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Creter v. Creter

Decided: October 16, 1958.


Goldmann, Conford and Haneman. The opinion of the court was delivered by Goldmann, S.j.a.d.


[52 NJSuper Page 198] Plaintiff appeals from a judgment in favor of defendant entered by the Superior Court, Law Division, in an action seeking a declaratory judgment that a covenant not to compete, contained in a partnership agreement between the parties, is illegal and unenforceable because it encompasses an unreasonably large area and is

not ancillary to a sale of good will or a contract of employment; or, in the alternative, that if legal and enforceable, the covenant is not applicable to a dissolution of the partnership pursuant to the terms of the agreement.

Defendant answered denying the material allegations of the complaint. On plaintiff's motion for summary judgment the court held that the covenant was not per se against public policy and was applicable upon a lawful dissolution of the partnership, but there was a fact issue as to the reasonableness of the covenant. Plaintiff's application for leave to appeal from that decision was denied. Following the trial, the court entered judgment for defendant and this appeal ensued.

The parties are brothers. For some years prior to 1918 their father was engaged in the business of manufacturing and selling burial vaults in Newark. In that year plaintiff began to work for his father, defendant joining the business some ten years later. The father died in 1931, bequeathing the business to his widow. She operated it until January 1932, when she sold it to the parties to this action and a third brother who is no longer connected with the enterprise. In 1932 they formed a corporation, Philip Creter, Inc. The business continued under the corporate form until the parties to this action entered into a partnership operating under the name of Philip Creter Company on March 15, 1937. At some time in the past the business was moved from Newark to Irvington, where it has continued to date.

The partnership agreement provided that the partnership was to continue indefinitely at the will of the partners, and that any partner desiring to terminate the partnership must give six months' written notice. The contribution of each of the parties to the partnership capital was the amount of his share or interest in Philip Creter, Inc., then in process of dissolution. Paragraph 16 of the partnership agreement provided that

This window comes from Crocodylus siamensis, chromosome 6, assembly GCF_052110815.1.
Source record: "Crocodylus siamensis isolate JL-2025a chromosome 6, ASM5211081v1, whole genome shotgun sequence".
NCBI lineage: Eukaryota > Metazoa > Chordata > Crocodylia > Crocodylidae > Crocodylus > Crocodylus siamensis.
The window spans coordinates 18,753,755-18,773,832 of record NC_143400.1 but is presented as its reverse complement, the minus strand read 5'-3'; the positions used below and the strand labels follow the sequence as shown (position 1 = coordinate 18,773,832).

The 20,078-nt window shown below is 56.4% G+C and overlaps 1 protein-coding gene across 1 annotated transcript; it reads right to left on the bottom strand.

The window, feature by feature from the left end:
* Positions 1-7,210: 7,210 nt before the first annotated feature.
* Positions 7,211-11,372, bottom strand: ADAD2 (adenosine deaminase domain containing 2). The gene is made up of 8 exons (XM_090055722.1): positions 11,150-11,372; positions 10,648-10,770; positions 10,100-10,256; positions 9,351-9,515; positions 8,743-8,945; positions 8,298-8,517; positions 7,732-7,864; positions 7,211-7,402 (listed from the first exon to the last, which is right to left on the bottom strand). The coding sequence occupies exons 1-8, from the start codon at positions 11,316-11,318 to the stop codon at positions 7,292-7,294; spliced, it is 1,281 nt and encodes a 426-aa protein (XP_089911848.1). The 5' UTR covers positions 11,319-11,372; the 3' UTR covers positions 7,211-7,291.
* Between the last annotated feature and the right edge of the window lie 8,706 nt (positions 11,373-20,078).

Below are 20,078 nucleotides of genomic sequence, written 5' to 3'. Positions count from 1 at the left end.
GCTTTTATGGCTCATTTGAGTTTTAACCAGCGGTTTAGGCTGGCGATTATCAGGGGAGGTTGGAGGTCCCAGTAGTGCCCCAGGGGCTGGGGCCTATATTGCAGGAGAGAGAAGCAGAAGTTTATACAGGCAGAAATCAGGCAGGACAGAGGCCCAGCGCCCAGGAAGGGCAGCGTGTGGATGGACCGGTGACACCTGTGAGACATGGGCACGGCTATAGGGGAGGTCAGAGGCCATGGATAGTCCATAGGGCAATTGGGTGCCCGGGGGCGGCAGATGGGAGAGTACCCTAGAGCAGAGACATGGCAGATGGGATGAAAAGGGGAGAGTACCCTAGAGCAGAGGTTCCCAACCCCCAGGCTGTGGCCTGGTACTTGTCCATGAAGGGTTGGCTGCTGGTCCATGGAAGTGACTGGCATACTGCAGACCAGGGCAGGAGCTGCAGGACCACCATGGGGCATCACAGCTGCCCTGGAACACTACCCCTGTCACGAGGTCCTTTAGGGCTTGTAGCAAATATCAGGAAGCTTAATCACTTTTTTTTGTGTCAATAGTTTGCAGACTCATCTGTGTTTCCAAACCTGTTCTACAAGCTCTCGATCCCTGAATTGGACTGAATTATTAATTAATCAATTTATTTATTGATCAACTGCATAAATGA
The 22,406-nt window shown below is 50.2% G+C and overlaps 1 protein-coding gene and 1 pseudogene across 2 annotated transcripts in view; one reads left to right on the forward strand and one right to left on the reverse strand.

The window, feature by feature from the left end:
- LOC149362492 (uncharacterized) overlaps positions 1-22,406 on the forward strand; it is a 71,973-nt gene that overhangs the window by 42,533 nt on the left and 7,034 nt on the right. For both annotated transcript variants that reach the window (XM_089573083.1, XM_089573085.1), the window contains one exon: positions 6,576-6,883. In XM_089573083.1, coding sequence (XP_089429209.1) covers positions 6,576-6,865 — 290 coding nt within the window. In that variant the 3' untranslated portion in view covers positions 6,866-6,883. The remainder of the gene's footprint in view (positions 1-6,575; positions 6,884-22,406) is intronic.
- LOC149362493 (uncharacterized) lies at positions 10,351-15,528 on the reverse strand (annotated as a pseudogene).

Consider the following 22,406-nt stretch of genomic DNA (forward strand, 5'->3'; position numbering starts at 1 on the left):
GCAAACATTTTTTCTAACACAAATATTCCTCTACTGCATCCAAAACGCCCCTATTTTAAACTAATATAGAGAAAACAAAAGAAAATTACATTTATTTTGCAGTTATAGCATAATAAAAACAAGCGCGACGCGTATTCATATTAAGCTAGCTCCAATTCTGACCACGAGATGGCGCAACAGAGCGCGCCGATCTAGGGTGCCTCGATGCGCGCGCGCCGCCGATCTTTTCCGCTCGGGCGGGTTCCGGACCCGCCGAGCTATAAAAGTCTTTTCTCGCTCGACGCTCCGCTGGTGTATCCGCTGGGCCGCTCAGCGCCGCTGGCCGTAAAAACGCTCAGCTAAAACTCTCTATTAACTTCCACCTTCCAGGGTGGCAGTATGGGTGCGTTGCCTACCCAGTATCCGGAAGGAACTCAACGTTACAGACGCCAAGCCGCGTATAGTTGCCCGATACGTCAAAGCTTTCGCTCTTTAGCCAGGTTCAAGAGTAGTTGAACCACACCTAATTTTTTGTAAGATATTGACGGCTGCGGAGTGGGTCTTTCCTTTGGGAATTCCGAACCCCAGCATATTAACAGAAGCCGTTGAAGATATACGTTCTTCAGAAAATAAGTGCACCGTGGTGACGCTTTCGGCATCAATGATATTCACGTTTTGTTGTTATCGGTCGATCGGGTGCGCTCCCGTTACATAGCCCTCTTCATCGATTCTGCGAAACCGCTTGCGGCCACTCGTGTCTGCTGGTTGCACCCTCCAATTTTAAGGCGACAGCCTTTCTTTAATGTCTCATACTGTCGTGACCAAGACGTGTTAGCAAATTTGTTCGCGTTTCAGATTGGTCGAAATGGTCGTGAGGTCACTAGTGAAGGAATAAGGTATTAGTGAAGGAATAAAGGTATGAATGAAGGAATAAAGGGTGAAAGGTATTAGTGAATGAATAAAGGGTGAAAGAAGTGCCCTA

"In the event the said partnership is terminated by reason of one partner voluntarily retiring, or disposing of his interest in the partnership, or if he is compelled to retire by reason of his violation

of any of the clauses hereto, the partner so retiring shall not, at any time, either alone or generally, with or as agent for any person, either directly or indirectly, set up, exercise, or carry on the said trade or business of manufacturing or selling burial vaults within the State of New Jersey for period of five (5) years; and shall not set up, make, or encourage any competition to the said trade or business of the partnership, nor do anything to the prejudice thereof; and shall not divulge to any person any of the secrets, accounts or transactions of, or relating to the said co-partnership, and for any violation of this clause, the parties hereto bind themselves to each other in the sum of Ten Thousand ($10,000.00) Dollars, to be deemed liquidated damages and not in the nature of a penalty."

During the 21 years of the partnership's existence plaintiff and defendant operated the plant in alternate weeks, the arrangement being that when not so engaged plaintiff would promote additional business on the outside, defendant spending his off-weeks in collecting delinquent accounts. Personal difficulties and friction having arisen between the parties, plaintiff is desirous and anxious to dissolve the partnership lawfully, according to the provisions of the partnership agreement. He frankly states that upon doing so he intends to continue in the same type of business -- the manufacture and sale of burial vaults -- in the northern New Jersey metropolitan area, if not prohibited from doing so by paragraph 16 of the agreement.

The stipulation of facts reveals that during the life of the partnership its business has been almost entirely concentrated in the seven northern metropolitan counties of New Jersey. Over 93% of its deliveries were in the four counties of Essex, Union, Bergen and Morris. Sales in these counties and in Middlesex, Passaic and Hudson Counties have accounted for from 94.25% to above 99% of the firm's sales in a given year. In the entire history of the firm there has been but one delivery in Camden County and none whatsoever in Salem, Cape May, Gloucester, Cumberland and Atlantic Counties. Because of the weight of the vaults and shipping problems, including the necessity for speedy service, very few deliveries were made in the remaining counties; in fact, none of the remaining eight counties has ever accounted for even 1% of the partnership's sales. It is stipulated there

are a total of ten concerns, including the partnership, engaged in the same ...

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